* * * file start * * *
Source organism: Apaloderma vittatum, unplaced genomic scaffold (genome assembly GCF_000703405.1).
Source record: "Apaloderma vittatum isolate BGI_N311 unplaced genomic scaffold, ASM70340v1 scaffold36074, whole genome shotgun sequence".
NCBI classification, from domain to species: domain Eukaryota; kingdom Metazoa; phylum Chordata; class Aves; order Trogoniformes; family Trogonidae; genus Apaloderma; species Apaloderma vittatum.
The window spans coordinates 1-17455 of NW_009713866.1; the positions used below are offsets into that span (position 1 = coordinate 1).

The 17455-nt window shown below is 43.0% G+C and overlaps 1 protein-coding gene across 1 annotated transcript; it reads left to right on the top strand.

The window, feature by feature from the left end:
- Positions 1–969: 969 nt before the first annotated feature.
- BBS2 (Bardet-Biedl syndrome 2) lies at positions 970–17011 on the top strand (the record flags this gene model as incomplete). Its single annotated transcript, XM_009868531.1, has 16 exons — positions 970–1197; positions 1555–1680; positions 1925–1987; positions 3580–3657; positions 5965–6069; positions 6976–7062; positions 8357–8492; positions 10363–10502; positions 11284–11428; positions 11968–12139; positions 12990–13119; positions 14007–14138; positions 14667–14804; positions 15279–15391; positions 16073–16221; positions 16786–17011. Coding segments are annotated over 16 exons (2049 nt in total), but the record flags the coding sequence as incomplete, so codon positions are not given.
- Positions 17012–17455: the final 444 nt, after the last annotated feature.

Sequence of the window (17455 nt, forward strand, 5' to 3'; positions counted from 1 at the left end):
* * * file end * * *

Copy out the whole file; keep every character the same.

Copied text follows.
Source organism: Apaloderma vittatum, unplaced genomic scaffold (genome assembly GCF_000703405.1).
Source record: "Apaloderma vittatum isolate BGI_N311 unplaced genomic scaffold, ASM70340v1 scaffold36074, whole genome shotgun sequence".
NCBI classification, from domain to species: domain Eukaryota; kingdom Metazoa; phylum Chordata; class Aves; order Trogoniformes; family Trogonidae; genus Apaloderma; species Apaloderma vittatum.
The window spans coordinates 1-17455 of NW_009713866.1; the positions used below are offsets into that span (position 1 = coordinate 1).

The 17455-nt window shown below is 43.0% G+C and overlaps 1 protein-coding gene across 1 annotated transcript; it reads left to right on the top strand.

The window, feature by feature from the left end:
- Positions 1–969: 969 nt before the first annotated feature.
- BBS2 (Bardet-Biedl syndrome 2) lies at positions 970–17011 on the top strand (the record flags this gene model as incomplete). Its single annotated transcript, XM_009868531.1, has 16 exons — positions 970–1197; positions 1555–1680; positions 1925–1987; positions 3580–3657; positions 5965–6069; positions 6976–7062; positions 8357–8492; positions 10363–10502; positions 11284–11428; positions 11968–12139; positions 12990–13119; positions 14007–14138; positions 14667–14804; positions 15279–15391; positions 16073–16221; positions 16786–17011. Coding segments are annotated over 16 exons (2049 nt in total), but the record flags the coding sequence as incomplete, so codon positions are not given.
- Positions 17012–17455: the final 444 nt, after the last annotated feature.

Sequence of the window (17455 nt, forward strand, 5' to 3'; positions counted from 1 at the left end):